A whole bunch of unsubstantiated rumors, plenty of which were wrong, does not count as a "leak". What about all the iPhone 5 claims? The supposed larger screen? The tapered pearl design?
    If there had been any sort of serious leaking of the iPhone4S specs before the launch, we would not have seen the spectacle, on launch day, of a million commenters telling us all how "disappointed" they were with the device --- they would have vented their "disappointment" in the weeks before the launch, and on the day would have been sullenly telling us all how right they were.

    (But apart from that, great article --- thanks for the round up of the numbers, though, as I said in my previous comment --- we need IO numbers as well --- and heck, a test of the BT4 behavior would be nice if you can find some BT4 equipment to pair it with!)
  • Sind - Tuesday, October 11, 2011 - link

    Not a huge fan of the article as I believe it is flawed. There is no doubt however that the 4S has some beef, but negating to even mention ICS or other options available now to Android users (different browsers, custom roms) doesn't do a consumer whom is looking for information any justice and seems more so like marketing. For instance my custom ROM at stock speeds with the stock browser on my Nexus S 2.3.7 gets 3964 in Sunspider. Failure to mention Googles goal to get a grip on fragmentation starting with ICS and the likely hood it will be showing up in the next month with a new phone on top of that does not help consumers and only Apple with this article. Got some page hits though right. Reply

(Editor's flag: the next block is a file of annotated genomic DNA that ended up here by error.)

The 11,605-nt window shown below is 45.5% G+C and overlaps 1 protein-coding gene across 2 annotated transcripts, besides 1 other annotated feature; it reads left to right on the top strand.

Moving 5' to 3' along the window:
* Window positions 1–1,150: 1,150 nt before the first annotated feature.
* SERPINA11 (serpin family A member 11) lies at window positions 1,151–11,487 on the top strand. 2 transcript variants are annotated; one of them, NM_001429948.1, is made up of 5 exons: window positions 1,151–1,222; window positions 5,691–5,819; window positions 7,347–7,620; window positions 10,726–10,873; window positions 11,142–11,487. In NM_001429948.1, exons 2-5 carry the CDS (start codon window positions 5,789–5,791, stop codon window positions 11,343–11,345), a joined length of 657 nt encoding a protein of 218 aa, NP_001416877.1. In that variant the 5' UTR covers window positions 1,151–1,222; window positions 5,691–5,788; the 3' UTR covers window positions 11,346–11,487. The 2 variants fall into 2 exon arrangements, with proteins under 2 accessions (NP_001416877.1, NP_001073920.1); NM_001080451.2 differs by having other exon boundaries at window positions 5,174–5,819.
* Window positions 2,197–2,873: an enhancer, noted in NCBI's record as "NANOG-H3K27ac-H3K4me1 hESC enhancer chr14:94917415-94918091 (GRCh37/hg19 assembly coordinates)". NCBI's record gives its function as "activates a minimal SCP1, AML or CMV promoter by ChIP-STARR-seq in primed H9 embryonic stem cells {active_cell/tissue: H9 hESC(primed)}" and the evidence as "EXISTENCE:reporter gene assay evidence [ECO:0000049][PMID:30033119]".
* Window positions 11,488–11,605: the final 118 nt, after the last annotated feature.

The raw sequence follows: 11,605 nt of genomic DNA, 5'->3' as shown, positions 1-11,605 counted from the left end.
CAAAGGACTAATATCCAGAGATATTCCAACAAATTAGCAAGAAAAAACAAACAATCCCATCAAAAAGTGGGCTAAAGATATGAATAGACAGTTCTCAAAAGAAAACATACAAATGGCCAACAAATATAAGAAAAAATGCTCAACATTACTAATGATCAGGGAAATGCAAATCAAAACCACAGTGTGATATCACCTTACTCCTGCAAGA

• Anand Lal Shimpi - Tuesday, October 11, 2011 - link

    I believe we clearly mentioned that ICS should narrow if not eliminate this gap entirely, which was the point of including the Honeycomb result in the chart as well - to give a bit of a preview.

    Take care,
  • Captainobvvious - Tuesday, October 11, 2011 - link

    Why stop there? Why not compare the iPhone 4S to next year's iPhone?

    ICS nor the Prime are released yet so why should they be compared? If you hack the hell out of your phone it MIGHT do slightly better, should they account for every configuration?

    Stock vs. Stock... Sorry but that's the way it is.

    You want to manipulate the results to somehow benefit the device you plunked your money down for. When the Prime and ICS is released (or in the case of the Prime... Announced!!!) then maybe it will be faster, until then it isn't.